A Look at The New HBO Series “Divorce,” Starring Sarah Jessica Parker
by Jackie Pilossoph for ESME
Is it possible to have a mentor who is a fictional character? If so, Carrie Bradshaw was mine. Happy, fun, brave, and kind, Bradshaw had a way of storytelling in the former HBO series Sex and the City that made us laugh till we cried, tear up (in a good way), and feel inspired to be strong, independent, and full of hope that our “Big” was out there and it was just a matter of time until we found him.
So when I heard Sarah Jessica Parker was starring in a new HBO comedy series called Divorce, this divorce writer, who refers to herself as “an older, suburban, divorced Carrie Bradshaw plus two kids and minus the great body,” was curious. That said, I was not looking forward to seeing Parker (who will forever be Carrie Bradshaw to me) in a show about divorce. I want to believe Bradshaw is still living in New York City, happily married to Big and still hanging out with her best girlfriends—Charlotte, Miranda, and Samantha.
Divorce, which first aired on HBO October 9, is set in a quaint New York suburb in the dead of winter. The series costars Thomas Haden Church, a brilliant casting choice by producers and a funny, lovable actor who showed his incredible talent playing Jack in the 2004 indie mega hit, Sideways.
The show got off to a great start when I experienced a laugh-out-loud moment in the first minute. Robert (played by Church) asks his wife, Frances (played by Parker), if she heard him knocking on the bathroom door 20 minutes ago.
“Yeah,” she says, in a completely indifferent tone.
Church then produces a coffee can and replies, “I was forced to take a shit in this coffee can in the garage.”
Parker replies, again with cold indifference, “OK,” turns back to the mirror, and continues putting on her makeup.
The show starts off painting a clear picture of a marriage deeply in trouble; a couple who has fallen out of love; and an extremely unlikable wife acting icy and distant toward her husband, treating him with zero respect or kindness. Robert comes across as this poor, sweet guy who just wants to be loved.
It is at a 50th birthday party at a friend’s house during which the birthday girl (played by Molly Shannon) tries to shoot her husband, who then has a heart attack and almost dies, that Frances decides to ask Robert for a divorce.
“You spent last Christmas fishing in Alaska . . . it was the best Christmas I have had in years,” Frances says to her husband and the father of their two children. “Sometimes I come home from work, and I’m happy. I actually feel happy. And then I see your car there, parked, and I realize you’re home and my heart sinks.”
<p “=””>Ouch. That was painful and uncomfortable to watch. Anyone who has ever gone through a divorce will tell you he or she either said or heard things similar to what Frances said that were beyond hurtful and that stay with the person forever.
Additionally, if you are a divorced person, chances are you aren’t liking Frances very much at this point, especially when we find out she has been cheating on her husband for the past year. The show makes it easy for the audience to judge her.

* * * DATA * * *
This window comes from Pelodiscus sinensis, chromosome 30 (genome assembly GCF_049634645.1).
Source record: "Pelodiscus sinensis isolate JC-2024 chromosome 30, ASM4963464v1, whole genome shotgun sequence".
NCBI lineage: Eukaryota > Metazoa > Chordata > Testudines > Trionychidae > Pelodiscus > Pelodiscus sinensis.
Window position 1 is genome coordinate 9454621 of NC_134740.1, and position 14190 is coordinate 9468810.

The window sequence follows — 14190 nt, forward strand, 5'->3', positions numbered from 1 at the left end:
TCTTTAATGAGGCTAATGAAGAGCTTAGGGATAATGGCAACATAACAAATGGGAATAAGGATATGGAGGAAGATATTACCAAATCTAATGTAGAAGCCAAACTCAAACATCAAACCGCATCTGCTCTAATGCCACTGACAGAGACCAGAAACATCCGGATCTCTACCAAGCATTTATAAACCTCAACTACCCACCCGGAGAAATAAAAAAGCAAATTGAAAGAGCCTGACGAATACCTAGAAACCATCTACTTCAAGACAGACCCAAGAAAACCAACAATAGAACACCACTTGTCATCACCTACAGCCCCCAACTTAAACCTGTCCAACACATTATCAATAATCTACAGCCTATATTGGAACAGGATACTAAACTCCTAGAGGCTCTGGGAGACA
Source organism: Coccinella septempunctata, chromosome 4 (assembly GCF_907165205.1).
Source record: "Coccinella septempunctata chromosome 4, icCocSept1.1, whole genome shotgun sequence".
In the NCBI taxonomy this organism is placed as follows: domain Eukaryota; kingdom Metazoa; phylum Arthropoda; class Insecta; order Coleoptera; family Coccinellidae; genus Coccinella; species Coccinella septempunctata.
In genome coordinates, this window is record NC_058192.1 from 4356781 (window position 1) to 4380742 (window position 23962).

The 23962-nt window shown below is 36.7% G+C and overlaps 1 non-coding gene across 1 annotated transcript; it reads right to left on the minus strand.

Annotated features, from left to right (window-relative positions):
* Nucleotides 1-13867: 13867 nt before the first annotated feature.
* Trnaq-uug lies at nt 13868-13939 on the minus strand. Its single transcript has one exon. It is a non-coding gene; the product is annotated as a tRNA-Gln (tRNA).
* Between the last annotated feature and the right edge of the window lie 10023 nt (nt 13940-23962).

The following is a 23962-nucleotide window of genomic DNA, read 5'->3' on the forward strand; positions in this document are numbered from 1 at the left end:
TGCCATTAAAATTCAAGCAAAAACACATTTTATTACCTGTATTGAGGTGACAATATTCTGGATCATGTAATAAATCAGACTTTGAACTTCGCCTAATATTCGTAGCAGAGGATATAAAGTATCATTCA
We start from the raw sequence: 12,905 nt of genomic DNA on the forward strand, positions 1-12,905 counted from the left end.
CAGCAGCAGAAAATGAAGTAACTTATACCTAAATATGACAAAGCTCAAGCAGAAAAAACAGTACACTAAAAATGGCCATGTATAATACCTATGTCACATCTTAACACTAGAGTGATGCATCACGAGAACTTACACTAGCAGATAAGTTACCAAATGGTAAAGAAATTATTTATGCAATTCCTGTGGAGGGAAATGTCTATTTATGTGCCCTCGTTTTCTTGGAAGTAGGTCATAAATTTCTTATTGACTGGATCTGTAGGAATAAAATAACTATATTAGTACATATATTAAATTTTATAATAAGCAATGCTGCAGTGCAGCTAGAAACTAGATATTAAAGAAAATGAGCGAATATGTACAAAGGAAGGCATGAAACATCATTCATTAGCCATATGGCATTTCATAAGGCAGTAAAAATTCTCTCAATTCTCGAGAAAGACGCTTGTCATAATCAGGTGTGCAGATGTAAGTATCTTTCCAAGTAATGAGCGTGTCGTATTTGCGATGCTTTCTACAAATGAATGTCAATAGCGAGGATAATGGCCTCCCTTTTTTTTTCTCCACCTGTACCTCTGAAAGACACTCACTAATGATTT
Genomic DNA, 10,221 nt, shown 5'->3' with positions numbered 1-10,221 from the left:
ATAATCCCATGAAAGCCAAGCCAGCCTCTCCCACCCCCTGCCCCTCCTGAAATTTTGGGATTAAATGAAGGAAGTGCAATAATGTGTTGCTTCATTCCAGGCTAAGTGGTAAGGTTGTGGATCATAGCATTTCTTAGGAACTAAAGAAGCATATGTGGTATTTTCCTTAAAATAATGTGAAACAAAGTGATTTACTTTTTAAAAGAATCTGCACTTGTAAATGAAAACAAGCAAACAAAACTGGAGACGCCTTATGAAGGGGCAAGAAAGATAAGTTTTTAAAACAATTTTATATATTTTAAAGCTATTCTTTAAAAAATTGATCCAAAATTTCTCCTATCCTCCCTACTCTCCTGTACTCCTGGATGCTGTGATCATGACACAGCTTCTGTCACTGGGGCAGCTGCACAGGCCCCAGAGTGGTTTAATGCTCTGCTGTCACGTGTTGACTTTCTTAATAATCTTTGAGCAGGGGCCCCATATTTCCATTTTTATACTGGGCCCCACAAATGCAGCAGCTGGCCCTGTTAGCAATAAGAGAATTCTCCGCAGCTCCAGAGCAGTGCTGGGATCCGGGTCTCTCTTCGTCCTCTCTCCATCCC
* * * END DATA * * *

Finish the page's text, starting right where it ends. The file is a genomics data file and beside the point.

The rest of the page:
The next morning, she stops by the apartment of Julian—an unattractive, unlikable guy who makes his own granola and apparently gives great orgasms. After they have sex, she tells him that she asked Robert for a divorce, expecting Julian to be happy about it. To her dismay, Julian responds by saying he’s disappointed, wants nothing to do with her two kids, and admits that his biggest attraction to Frances was the secrecy of the affair.
Dumbfounded by his response, Frances is practically running home to save her marriage and tells Robert she wants to work it out. At this point, things changed for me, and I found myself rooting for Frances. Everyone messes up and deserves a second chance, right? Plus, there are kids involved here.
She and Robert begin to try to save their marriage, and things seem as if they might work out. But, again, any divorced person will tell you that never happens. Soon after, Robert looks at Frances’s phone and finds out about the cheating. In the last scene of episode one, the next day, Frances comes home from a friend’s house and finds that Robert has locked her out of the house.
Furious—and with a complete personality change from his soft, sweet demeanor—Robert says with conviction, and through a closed, locked door, “You disgust me now. . . . I’m going to make you miserable.” He then says something that really pisses me off: “And more to the point, I’m going to make your children hate you.”
As a divorce writer who receives dozens of e-mails per week from unhappy men and women asking me for advice on what to do because they are no longer in love with their spouse, I can say that Divorce paints a very accurate picture of how difficult staying in a marriage really is.
The show also displays how quickly things can become ugly when someone admits he or she wants a divorce and/or cheating comes into play. The shock, anger, hurt, and resentment people feel when they realize it’s over can make people say and do things even they never thought they would say or do.
I’m looking forward to this series, but I wonder…(Click here to read the rest of the article, published yesterday on ESME.)
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